As is common in our neck of the woods, and indeed many of Chicago’s suburbs, our house has flooded in the past. But there are two kinds of floods. The first is a result of groundwater seeping in from over-saturated soils and drain tiles or overflowing sump pumps; let’s call this the “good” kind of flood. The second is a result of an overwhelmed municipal sewer system that backs up through basement floor drains, showers or toilets; let’s call that the sh*tty kind.
At least once upon a time, our mid-century house flooded. We know there was at least one big sh*tty flood after 1980, before the completion of Chicago’s Deep Tunnel Project. Who knows if we’d experience a sewage back up again?
DH put it to me this way, “How much would you pay to guarantee you will never have to clean up someone’s poop from our basement?”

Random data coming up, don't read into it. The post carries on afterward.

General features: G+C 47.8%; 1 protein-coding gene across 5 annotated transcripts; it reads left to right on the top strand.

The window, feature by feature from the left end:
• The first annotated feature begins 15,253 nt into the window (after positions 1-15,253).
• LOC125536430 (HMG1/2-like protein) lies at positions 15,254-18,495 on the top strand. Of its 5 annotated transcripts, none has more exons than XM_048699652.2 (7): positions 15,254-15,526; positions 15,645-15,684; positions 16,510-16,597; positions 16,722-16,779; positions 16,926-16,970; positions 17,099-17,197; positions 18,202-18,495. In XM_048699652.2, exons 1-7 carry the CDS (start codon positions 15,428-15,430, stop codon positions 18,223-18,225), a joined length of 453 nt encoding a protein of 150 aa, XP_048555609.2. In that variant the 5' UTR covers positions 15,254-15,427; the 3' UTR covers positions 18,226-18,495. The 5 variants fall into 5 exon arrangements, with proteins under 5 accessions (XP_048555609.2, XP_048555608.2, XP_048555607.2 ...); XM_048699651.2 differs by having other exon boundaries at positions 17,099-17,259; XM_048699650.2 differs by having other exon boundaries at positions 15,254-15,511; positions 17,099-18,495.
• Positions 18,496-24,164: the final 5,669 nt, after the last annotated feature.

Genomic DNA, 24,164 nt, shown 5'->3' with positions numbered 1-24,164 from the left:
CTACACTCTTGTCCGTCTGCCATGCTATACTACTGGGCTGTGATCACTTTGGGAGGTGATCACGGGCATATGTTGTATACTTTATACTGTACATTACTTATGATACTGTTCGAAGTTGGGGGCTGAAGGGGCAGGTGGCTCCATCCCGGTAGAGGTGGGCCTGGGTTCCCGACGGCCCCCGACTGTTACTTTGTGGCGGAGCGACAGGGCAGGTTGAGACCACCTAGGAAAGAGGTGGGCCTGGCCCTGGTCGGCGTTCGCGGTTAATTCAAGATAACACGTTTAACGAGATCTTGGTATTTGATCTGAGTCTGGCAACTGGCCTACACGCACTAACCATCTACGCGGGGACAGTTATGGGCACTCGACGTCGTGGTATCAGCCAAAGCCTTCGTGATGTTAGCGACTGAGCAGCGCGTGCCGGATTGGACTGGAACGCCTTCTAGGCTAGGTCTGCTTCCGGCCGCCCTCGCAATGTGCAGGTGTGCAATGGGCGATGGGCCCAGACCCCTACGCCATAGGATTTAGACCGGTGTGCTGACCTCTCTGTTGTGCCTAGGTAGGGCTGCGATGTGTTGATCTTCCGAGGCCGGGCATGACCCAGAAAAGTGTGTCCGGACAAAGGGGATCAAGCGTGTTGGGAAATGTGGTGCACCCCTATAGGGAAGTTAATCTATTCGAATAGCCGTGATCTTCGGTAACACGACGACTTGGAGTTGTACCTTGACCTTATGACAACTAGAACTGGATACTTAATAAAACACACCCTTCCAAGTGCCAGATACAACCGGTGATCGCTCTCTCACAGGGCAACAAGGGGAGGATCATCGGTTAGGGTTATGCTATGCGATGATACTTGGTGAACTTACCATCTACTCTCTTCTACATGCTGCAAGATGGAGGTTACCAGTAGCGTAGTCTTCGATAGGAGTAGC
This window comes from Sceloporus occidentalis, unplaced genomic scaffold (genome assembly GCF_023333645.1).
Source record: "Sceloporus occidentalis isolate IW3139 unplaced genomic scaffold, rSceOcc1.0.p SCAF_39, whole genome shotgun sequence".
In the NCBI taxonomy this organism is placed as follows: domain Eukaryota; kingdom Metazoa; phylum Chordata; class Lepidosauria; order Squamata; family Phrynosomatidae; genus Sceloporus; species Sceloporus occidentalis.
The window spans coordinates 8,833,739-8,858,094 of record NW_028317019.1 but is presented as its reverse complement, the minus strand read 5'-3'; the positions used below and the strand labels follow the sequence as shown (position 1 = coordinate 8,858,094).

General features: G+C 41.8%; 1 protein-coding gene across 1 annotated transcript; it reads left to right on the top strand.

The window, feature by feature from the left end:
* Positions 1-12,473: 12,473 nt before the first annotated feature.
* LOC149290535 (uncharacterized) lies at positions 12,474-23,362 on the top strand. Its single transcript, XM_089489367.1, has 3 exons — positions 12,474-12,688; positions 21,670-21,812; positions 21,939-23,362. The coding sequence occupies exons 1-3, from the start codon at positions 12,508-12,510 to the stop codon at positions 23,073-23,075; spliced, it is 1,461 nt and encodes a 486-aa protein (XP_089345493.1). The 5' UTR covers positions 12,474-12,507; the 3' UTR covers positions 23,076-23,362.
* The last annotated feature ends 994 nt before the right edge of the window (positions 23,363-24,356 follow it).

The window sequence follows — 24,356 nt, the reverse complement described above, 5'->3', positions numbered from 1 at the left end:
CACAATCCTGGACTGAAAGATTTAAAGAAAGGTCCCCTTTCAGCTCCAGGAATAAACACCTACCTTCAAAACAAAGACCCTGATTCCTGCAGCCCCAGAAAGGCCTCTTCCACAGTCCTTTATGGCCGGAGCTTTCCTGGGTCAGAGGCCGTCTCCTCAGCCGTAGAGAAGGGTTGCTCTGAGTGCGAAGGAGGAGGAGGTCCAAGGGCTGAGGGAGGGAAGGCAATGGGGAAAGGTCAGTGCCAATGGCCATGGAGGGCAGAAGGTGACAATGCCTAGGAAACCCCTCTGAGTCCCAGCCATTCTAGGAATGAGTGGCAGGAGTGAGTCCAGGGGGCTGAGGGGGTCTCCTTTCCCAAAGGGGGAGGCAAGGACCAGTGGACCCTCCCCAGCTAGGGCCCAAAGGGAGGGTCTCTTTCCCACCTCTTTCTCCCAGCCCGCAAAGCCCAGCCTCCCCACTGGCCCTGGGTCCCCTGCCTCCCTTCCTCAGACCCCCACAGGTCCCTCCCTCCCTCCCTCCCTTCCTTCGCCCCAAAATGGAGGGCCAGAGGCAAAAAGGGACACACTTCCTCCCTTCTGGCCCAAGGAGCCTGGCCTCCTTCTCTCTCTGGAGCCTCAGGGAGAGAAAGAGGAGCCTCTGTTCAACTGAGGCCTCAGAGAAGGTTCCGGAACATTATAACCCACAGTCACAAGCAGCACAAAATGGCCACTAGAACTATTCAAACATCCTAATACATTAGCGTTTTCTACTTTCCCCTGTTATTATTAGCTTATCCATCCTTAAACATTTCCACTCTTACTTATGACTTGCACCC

Thinking it an unlikely scenario (I’m optimistic like that), I capped the amount at under $3,000. The husband capped it closer to $15K.
He does have a point.
And now we have a new overhead sewer system, plus a sump pit and an ejector pit in our basement.
Gone is the silvery old cracked sewer stack which leaked out just a teensy bit of poopy water (pictured above).
And now, after Day 1 of a 3-day install, we’ve got this snazzy 4-inch PVC running the length of our entire basement. Yes, it willsoon be filled with freshly flushed toilet water, so let’s hope it doesn’t leak!
On a lighter side, we look pretty cool with this parked in our driveway.
Updated 10/16/11 to add. What do overhead sewers look like? See our YouTube video about them.
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